It’s a bizarre situation, but we still plan for an international tour as soon as everything restarts again.

Johan: Touring Germany and across Europe, maybe down to Spain – that’s something we really wanted to do with the release.

Michaela: That week in London was insane and so awesome! It was the summer of 2018 when it was super hot, and since we didn’t have a car we had to drag our stuff around on the underground. Let’s say it was hard and sweaty work (laughs). But I had so much fun that week.

Beer, pizza and late night work makes music happen

“Commitment” is SKULDPADDA’s second album in two years and the band evidently have heaps of creativity that transpires into lots of new songs.

New research even suggests that musicians may be at their most creative when they are not rehearsing or playing. Being a former music researcher and a bit damaged by it, one study I came across suggests that inspiration and breakthrough moments strike many musicians when they do something else: tapping out rhythms on the kitchen table while having lunch, humming in the shower, or, just like for SKULDPADDA, when you bring enough pizza, beer and late evenings into the game. And the band are excessively creative at those moments.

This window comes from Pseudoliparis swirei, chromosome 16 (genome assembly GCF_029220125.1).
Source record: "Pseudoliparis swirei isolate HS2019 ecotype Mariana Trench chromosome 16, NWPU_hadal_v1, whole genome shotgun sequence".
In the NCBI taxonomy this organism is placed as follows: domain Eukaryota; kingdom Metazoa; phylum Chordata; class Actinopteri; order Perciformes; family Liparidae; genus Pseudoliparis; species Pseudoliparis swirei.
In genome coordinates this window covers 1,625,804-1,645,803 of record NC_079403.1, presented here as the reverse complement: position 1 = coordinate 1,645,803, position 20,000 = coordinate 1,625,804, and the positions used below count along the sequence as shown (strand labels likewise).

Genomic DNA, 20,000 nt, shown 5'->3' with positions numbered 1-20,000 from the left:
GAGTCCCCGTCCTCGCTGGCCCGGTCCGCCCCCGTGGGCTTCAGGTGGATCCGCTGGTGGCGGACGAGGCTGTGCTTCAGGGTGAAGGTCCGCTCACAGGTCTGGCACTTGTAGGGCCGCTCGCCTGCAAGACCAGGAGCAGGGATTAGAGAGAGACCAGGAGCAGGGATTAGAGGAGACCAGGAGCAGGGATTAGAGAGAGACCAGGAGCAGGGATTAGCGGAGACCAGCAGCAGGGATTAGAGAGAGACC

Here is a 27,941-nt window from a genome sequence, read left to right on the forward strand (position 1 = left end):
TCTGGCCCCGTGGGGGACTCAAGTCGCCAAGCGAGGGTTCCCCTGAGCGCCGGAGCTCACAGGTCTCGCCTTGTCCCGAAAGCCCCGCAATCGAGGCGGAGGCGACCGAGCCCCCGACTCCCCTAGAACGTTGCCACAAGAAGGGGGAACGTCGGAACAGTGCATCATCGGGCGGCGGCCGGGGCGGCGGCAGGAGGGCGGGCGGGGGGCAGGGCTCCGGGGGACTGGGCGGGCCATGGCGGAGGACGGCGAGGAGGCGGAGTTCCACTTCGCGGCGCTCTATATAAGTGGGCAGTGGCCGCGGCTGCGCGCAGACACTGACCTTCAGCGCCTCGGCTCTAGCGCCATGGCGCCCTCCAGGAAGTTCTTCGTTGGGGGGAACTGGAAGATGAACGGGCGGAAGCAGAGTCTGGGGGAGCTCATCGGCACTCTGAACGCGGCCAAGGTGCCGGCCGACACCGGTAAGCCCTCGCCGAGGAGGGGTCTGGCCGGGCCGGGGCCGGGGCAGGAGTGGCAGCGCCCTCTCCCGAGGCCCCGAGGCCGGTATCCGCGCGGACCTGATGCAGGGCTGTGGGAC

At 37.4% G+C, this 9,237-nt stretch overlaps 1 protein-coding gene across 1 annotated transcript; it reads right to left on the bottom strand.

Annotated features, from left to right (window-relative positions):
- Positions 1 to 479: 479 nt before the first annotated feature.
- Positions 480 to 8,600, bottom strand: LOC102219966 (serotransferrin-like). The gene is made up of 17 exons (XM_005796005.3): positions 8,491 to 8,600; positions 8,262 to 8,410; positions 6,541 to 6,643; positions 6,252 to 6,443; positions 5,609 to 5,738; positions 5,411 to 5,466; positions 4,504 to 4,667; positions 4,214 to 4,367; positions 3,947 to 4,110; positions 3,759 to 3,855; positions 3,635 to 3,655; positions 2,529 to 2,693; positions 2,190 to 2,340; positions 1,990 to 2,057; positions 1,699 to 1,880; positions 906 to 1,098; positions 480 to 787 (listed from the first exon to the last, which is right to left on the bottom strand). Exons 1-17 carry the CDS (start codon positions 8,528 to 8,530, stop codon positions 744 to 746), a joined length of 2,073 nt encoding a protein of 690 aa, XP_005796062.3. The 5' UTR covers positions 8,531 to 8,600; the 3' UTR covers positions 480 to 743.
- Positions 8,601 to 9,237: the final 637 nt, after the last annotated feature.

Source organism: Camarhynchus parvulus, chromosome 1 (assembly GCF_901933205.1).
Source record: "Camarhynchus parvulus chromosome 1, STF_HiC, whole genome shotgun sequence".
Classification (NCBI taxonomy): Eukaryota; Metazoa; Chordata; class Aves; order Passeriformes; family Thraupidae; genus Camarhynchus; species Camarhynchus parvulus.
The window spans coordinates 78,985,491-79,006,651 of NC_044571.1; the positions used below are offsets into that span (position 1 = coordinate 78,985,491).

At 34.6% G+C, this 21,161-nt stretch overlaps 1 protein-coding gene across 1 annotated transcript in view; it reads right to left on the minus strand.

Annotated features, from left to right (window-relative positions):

Michaela and Johan also talk about how they changed the album process completely with “Commitment”, built their own studio, and did it all DIY.

What I really appreciate with SKULDPADDA is that in times when most bands just release singles and EP’s, you put lots of effort into writing full-length records. “Commitment” is your second album in two years. How do you reflect on that in the band when you talk album releases versus EP’s and singles?